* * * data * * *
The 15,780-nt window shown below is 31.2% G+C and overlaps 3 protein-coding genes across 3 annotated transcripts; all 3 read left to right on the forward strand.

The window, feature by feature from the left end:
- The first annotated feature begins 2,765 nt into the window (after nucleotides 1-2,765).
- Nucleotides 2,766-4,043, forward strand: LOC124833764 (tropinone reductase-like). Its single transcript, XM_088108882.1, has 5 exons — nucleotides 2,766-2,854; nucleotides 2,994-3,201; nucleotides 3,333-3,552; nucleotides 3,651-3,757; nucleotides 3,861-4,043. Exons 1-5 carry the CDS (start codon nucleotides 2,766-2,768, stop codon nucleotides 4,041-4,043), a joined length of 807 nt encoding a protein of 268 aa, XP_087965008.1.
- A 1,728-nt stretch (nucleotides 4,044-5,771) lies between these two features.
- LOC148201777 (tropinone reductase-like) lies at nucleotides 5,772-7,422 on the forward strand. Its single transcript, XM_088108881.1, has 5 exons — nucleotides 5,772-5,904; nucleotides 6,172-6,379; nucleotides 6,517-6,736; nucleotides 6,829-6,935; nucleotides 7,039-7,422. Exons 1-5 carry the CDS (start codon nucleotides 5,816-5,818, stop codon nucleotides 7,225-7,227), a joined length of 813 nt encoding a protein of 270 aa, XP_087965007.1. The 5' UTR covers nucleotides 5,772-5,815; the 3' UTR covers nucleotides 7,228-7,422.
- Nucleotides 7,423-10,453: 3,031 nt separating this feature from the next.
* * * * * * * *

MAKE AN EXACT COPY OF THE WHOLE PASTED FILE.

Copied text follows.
The 15,780-nt window shown below is 31.2% G+C and overlaps 3 protein-coding genes across 3 annotated transcripts; all 3 read left to right on the forward strand.

The window, feature by feature from the left end:
- The first annotated feature begins 2,765 nt into the window (after nucleotides 1-2,765).
- Nucleotides 2,766-4,043, forward strand: LOC124833764 (tropinone reductase-like). Its single transcript, XM_088108882.1, has 5 exons — nucleotides 2,766-2,854; nucleotides 2,994-3,201; nucleotides 3,333-3,552; nucleotides 3,651-3,757; nucleotides 3,861-4,043. Exons 1-5 carry the CDS (start codon nucleotides 2,766-2,768, stop codon nucleotides 4,041-4,043), a joined length of 807 nt encoding a protein of 268 aa, XP_087965008.1.
- A 1,728-nt stretch (nucleotides 4,044-5,771) lies between these two features.
- LOC148201777 (tropinone reductase-like) lies at nucleotides 5,772-7,422 on the forward strand. Its single transcript, XM_088108881.1, has 5 exons — nucleotides 5,772-5,904; nucleotides 6,172-6,379; nucleotides 6,517-6,736; nucleotides 6,829-6,935; nucleotides 7,039-7,422. Exons 1-5 carry the CDS (start codon nucleotides 5,816-5,818, stop codon nucleotides 7,225-7,227), a joined length of 813 nt encoding a protein of 270 aa, XP_087965007.1. The 5' UTR covers nucleotides 5,772-5,815; the 3' UTR covers nucleotides 7,228-7,422.
- Nucleotides 7,423-10,453: 3,031 nt separating this feature from the next.